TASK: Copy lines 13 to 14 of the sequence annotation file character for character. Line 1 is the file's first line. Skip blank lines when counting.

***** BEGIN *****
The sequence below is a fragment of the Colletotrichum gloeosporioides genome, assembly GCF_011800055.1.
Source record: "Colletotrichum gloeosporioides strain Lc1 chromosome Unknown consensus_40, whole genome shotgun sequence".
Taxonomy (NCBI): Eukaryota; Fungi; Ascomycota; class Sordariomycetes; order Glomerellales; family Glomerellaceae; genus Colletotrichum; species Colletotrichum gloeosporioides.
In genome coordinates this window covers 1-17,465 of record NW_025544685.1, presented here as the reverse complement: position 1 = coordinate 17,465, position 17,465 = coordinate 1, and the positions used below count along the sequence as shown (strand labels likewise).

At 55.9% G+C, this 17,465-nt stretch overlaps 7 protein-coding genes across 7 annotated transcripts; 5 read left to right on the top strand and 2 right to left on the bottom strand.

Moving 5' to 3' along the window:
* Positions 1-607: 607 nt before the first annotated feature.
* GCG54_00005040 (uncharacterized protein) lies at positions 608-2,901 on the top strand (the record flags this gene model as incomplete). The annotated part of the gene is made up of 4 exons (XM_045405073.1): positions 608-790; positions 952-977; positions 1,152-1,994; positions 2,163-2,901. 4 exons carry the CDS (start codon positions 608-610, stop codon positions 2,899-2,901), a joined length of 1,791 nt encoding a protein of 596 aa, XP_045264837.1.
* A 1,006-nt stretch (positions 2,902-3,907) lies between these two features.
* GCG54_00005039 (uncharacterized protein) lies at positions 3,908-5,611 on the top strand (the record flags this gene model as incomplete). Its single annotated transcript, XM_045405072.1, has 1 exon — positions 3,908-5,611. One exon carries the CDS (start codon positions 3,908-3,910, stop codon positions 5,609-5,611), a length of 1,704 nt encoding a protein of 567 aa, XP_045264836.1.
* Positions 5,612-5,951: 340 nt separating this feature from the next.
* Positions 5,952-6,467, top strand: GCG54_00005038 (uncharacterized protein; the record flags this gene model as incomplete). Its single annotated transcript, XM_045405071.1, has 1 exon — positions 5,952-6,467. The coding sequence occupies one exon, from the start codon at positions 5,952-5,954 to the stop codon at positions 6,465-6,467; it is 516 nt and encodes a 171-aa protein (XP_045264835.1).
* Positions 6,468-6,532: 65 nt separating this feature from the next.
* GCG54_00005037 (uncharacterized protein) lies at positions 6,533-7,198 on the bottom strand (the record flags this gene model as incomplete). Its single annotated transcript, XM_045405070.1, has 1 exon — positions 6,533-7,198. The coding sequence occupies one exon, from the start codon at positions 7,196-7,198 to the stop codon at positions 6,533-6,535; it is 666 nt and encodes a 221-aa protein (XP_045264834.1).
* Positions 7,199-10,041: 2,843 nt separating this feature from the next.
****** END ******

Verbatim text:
* Positions 6,468-6,532: 65 nt separating this feature from the next.
* GCG54_00005037 (uncharacterized protein) lies at positions 6,533-7,198 on the bottom strand (the record flags this gene model as incomplete). Its single annotated transcript, XM_045405070.1, has 1 exon — positions 6,533-7,198. The coding sequence occupies one exon, from the start codon at positions 7,196-7,198 to the stop codon at positions 6,533-6,535; it is 666 nt and encodes a 221-aa protein (XP_045264834.1).